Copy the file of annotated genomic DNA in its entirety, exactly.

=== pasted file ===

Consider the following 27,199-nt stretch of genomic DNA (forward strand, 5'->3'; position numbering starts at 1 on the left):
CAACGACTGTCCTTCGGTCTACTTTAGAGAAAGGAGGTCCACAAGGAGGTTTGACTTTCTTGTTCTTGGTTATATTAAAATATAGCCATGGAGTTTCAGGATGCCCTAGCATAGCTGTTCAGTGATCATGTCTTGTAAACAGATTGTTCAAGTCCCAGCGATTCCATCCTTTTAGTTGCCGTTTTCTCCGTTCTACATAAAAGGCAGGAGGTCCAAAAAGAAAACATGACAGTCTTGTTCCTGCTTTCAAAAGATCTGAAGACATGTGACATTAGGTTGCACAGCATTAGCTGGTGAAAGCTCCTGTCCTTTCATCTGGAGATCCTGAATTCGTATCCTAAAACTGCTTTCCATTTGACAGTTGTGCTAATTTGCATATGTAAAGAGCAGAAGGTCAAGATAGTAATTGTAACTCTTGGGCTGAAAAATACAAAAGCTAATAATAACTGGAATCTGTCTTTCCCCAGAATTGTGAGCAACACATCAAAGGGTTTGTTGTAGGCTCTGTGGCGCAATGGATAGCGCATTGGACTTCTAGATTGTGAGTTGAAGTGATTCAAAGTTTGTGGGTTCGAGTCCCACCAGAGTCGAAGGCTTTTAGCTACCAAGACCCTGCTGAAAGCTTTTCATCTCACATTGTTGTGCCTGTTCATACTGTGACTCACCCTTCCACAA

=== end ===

Consider the following 27,199-nt stretch of genomic DNA (forward strand, 5'->3'; position numbering starts at 1 on the left):
CAACGACTGTCCTTCGGTCTACTTTAGAGAAAGGAGGTCCACAAGGAGGTTTGACTTTCTTGTTCTTGGTTATATTAAAATATAGCCATGGAGTTTCAGGATGCCCTAGCATAGCTGTTCAGTGATCATGTCTTGTAAACAGATTGTTCAAGTCCCAGCGATTCCATCCTTTTAGTTGCCGTTTTCTCCGTTCTACATAAAAGGCAGGAGGTCCAAAAAGAAAACATGACAGTCTTGTTCCTGCTTTCAAAAGATCTGAAGACATGTGACATTAGGTTGCACAGCATTAGCTGGTGAAAGCTCCTGTCCTTTCATCTGGAGATCCTGAATTCGTATCCTAAAACTGCTTTCCATTTGACAGTTGTGCTAATTTGCATATGTAAAGAGCAGAAGGTCAAGATAGTAATTGTAACTCTTGGGCTGAAAAATACAAAAGCTAATAATAACTGGAATCTGTCTTTCCCCAGAATTGTGAGCAACACATCAAAGGGTTTGTTGTAGGCTCTGTGGCGCAATGGATAGCGCATTGGACTTCTAGATTGTGAGTTGAAGTGATTCAAAGTTTGTGGGTTCGAGTCCCACCAGAGTCGAAGGCTTTTAGCTACCAAGACCCTGCTGAAAGCTTTTCATCTCACATTGTTGTGCCTGTTCATACTGTGACTCACCCTTCCACAA